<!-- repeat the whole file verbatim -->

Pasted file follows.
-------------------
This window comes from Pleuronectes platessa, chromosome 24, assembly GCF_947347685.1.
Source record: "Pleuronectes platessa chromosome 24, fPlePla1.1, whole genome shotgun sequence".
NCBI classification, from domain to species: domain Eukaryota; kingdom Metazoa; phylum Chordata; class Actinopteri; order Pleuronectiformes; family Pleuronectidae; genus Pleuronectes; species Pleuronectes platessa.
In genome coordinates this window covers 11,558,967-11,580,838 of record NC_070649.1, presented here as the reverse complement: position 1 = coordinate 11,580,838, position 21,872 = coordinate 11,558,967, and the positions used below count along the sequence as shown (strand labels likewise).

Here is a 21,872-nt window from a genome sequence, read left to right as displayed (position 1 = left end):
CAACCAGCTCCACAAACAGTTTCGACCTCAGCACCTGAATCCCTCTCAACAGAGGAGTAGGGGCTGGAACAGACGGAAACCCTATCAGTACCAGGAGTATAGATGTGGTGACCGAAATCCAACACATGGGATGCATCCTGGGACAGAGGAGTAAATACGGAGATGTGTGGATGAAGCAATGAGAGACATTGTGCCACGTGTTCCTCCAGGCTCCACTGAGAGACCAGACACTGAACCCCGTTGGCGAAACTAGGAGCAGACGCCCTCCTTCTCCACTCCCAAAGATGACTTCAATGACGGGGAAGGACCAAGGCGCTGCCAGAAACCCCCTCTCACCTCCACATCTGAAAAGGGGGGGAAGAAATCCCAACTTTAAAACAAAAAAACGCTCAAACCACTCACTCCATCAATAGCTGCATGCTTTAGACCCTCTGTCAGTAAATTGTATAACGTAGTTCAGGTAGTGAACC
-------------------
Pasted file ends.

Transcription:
This window comes from Pleuronectes platessa, chromosome 24, assembly GCF_947347685.1.
Source record: "Pleuronectes platessa chromosome 24, fPlePla1.1, whole genome shotgun sequence".
NCBI classification, from domain to species: domain Eukaryota; kingdom Metazoa; phylum Chordata; class Actinopteri; order Pleuronectiformes; family Pleuronectidae; genus Pleuronectes; species Pleuronectes platessa.
In genome coordinates this window covers 11,558,967-11,580,838 of record NC_070649.1, presented here as the reverse complement: position 1 = coordinate 11,580,838, position 21,872 = coordinate 11,558,967, and the positions used below count along the sequence as shown (strand labels likewise).

Here is a 21,872-nt window from a genome sequence, read left to right as displayed (position 1 = left end):
CAACCAGCTCCACAAACAGTTTCGACCTCAGCACCTGAATCCCTCTCAACAGAGGAGTAGGGGCTGGAACAGACGGAAACCCTATCAGTACCAGGAGTATAGATGTGGTGACCGAAATCCAACACATGGGATGCATCCTGGGACAGAGGAGTAAATACGGAGATGTGTGGATGAAGCAATGAGAGACATTGTGCCACGTGTTCCTCCAGGCTCCACTGAGAGACCAGACACTGAACCCCGTTGGCGAAACTAGGAGCAGACGCCCTCCTTCTCCACTCCCAAAGATGACTTCAATGACGGGGAAGGACCAAGGCGCTGCCAGAAACCCCCTCTCACCTCCACATCTGAAAAGGGGGGGAAGAAATCCCAACTTTAAAACAAAAAAACGCTCAAACCACTCACTCCATCAATAGCTGCATGCTTTAGACCCTCTGTCAGTAAATTGTATAACGTAGTTCAGGTAGTGAACC